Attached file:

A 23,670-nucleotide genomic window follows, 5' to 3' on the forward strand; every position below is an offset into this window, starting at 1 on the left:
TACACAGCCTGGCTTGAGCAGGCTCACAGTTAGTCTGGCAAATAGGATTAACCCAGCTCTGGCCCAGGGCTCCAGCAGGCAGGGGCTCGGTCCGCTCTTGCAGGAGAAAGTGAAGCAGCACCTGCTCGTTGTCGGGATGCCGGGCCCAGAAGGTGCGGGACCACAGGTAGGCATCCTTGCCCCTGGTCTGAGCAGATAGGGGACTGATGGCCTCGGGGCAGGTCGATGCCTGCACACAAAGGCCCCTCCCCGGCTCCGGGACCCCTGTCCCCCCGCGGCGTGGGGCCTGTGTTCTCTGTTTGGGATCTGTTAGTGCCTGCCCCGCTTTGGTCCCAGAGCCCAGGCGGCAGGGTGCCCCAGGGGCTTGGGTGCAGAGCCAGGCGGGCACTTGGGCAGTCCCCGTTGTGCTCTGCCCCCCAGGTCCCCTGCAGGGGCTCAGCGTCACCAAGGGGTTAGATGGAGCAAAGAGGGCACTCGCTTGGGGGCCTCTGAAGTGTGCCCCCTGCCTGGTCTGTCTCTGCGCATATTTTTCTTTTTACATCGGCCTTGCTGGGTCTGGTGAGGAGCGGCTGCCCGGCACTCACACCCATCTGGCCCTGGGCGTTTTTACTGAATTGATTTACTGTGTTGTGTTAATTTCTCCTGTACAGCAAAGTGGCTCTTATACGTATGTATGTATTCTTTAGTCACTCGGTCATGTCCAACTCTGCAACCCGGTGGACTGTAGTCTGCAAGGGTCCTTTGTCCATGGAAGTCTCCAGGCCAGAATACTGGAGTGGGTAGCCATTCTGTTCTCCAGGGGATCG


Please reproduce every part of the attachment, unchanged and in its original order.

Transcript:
A 23,670-nucleotide genomic window follows, 5' to 3' on the forward strand; every position below is an offset into this window, starting at 1 on the left:
TACACAGCCTGGCTTGAGCAGGCTCACAGTTAGTCTGGCAAATAGGATTAACCCAGCTCTGGCCCAGGGCTCCAGCAGGCAGGGGCTCGGTCCGCTCTTGCAGGAGAAAGTGAAGCAGCACCTGCTCGTTGTCGGGATGCCGGGCCCAGAAGGTGCGGGACCACAGGTAGGCATCCTTGCCCCTGGTCTGAGCAGATAGGGGACTGATGGCCTCGGGGCAGGTCGATGCCTGCACACAAAGGCCCCTCCCCGGCTCCGGGACCCCTGTCCCCCCGCGGCGTGGGGCCTGTGTTCTCTGTTTGGGATCTGTTAGTGCCTGCCCCGCTTTGGTCCCAGAGCCCAGGCGGCAGGGTGCCCCAGGGGCTTGGGTGCAGAGCCAGGCGGGCACTTGGGCAGTCCCCGTTGTGCTCTGCCCCCCAGGTCCCCTGCAGGGGCTCAGCGTCACCAAGGGGTTAGATGGAGCAAAGAGGGCACTCGCTTGGGGGCCTCTGAAGTGTGCCCCCTGCCTGGTCTGTCTCTGCGCATATTTTTCTTTTTACATCGGCCTTGCTGGGTCTGGTGAGGAGCGGCTGCCCGGCACTCACACCCATCTGGCCCTGGGCGTTTTTACTGAATTGATTTACTGTGTTGTGTTAATTTCTCCTGTACAGCAAAGTGGCTCTTATACGTATGTATGTATTCTTTAGTCACTCGGTCATGTCCAACTCTGCAACCCGGTGGACTGTAGTCTGCAAGGGTCCTTTGTCCATGGAAGTCTCCAGGCCAGAATACTGGAGTGGGTAGCCATTCTGTTCTCCAGGGGATCG